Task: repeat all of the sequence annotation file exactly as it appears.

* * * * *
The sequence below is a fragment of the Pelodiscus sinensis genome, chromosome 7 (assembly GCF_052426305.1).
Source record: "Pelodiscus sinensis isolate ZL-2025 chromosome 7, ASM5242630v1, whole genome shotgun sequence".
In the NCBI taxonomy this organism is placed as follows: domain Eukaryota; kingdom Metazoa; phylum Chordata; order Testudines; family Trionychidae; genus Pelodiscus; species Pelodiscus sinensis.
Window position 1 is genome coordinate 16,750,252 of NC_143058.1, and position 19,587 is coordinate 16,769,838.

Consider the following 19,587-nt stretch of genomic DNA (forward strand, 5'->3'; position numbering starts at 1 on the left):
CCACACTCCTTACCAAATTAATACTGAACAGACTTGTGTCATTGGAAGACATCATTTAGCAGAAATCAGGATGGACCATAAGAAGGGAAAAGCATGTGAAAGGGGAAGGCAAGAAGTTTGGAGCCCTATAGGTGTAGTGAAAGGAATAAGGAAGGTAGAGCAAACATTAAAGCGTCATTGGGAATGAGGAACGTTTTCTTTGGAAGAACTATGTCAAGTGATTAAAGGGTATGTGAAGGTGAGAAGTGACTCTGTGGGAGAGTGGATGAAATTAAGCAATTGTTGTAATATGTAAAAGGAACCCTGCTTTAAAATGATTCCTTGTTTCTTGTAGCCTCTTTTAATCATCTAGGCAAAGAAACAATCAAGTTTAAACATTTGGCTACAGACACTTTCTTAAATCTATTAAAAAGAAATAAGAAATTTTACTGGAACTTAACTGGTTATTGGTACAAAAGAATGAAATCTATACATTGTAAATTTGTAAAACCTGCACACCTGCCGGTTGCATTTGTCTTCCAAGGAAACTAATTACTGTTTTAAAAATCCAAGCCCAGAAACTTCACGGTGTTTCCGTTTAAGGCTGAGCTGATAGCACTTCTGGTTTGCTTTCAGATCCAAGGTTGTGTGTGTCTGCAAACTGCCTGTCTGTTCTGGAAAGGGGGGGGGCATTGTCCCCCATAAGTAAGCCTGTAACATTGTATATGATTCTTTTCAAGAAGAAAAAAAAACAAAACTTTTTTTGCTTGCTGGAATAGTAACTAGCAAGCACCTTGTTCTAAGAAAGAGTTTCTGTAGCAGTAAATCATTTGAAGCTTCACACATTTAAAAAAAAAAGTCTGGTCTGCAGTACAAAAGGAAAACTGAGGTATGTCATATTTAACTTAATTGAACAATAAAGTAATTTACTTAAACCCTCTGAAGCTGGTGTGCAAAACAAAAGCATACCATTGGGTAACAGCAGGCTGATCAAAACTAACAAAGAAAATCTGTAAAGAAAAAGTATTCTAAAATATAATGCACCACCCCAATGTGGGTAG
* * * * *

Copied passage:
The sequence below is a fragment of the Pelodiscus sinensis genome, chromosome 7 (assembly GCF_052426305.1).
Source record: "Pelodiscus sinensis isolate ZL-2025 chromosome 7, ASM5242630v1, whole genome shotgun sequence".
In the NCBI taxonomy this organism is placed as follows: domain Eukaryota; kingdom Metazoa; phylum Chordata; order Testudines; family Trionychidae; genus Pelodiscus; species Pelodiscus sinensis.
Window position 1 is genome coordinate 16,750,252 of NC_143058.1, and position 19,587 is coordinate 16,769,838.

Consider the following 19,587-nt stretch of genomic DNA (forward strand, 5'->3'; position numbering starts at 1 on the left):
CCACACTCCTTACCAAATTAATACTGAACAGACTTGTGTCATTGGAAGACATCATTTAGCAGAAATCAGGATGGACCATAAGAAGGGAAAAGCATGTGAAAGGGGAAGGCAAGAAGTTTGGAGCCCTATAGGTGTAGTGAAAGGAATAAGGAAGGTAGAGCAAACATTAAAGCGTCATTGGGAATGAGGAACGTTTTCTTTGGAAGAACTATGTCAAGTGATTAAAGGGTATGTGAAGGTGAGAAGTGACTCTGTGGGAGAGTGGATGAAATTAAGCAATTGTTGTAATATGTAAAAGGAACCCTGCTTTAAAATGATTCCTTGTTTCTTGTAGCCTCTTTTAATCATCTAGGCAAAGAAACAATCAAGTTTAAACATTTGGCTACAGACACTTTCTTAAATCTATTAAAAAGAAATAAGAAATTTTACTGGAACTTAACTGGTTATTGGTACAAAAGAATGAAATCTATACATTGTAAATTTGTAAAACCTGCACACCTGCCGGTTGCATTTGTCTTCCAAGGAAACTAATTACTGTTTTAAAAATCCAAGCCCAGAAACTTCACGGTGTTTCCGTTTAAGGCTGAGCTGATAGCACTTCTGGTTTGCTTTCAGATCCAAGGTTGTGTGTGTCTGCAAACTGCCTGTCTGTTCTGGAAAGGGGGGGGGCATTGTCCCCCATAAGTAAGCCTGTAACATTGTATATGATTCTTTTCAAGAAGAAAAAAAAACAAAACTTTTTTTGCTTGCTGGAATAGTAACTAGCAAGCACCTTGTTCTAAGAAAGAGTTTCTGTAGCAGTAAATCATTTGAAGCTTCACACATTTAAAAAAAAAAGTCTGGTCTGCAGTACAAAAGGAAAACTGAGGTATGTCATATTTAACTTAATTGAACAATAAAGTAATTTACTTAAACCCTCTGAAGCTGGTGTGCAAAACAAAAGCATACCATTGGGTAACAGCAGGCTGATCAAAACTAACAAAGAAAATCTGTAAAGAAAAAGTATTCTAAAATATAATGCACCACCCCAATGTGGGTAG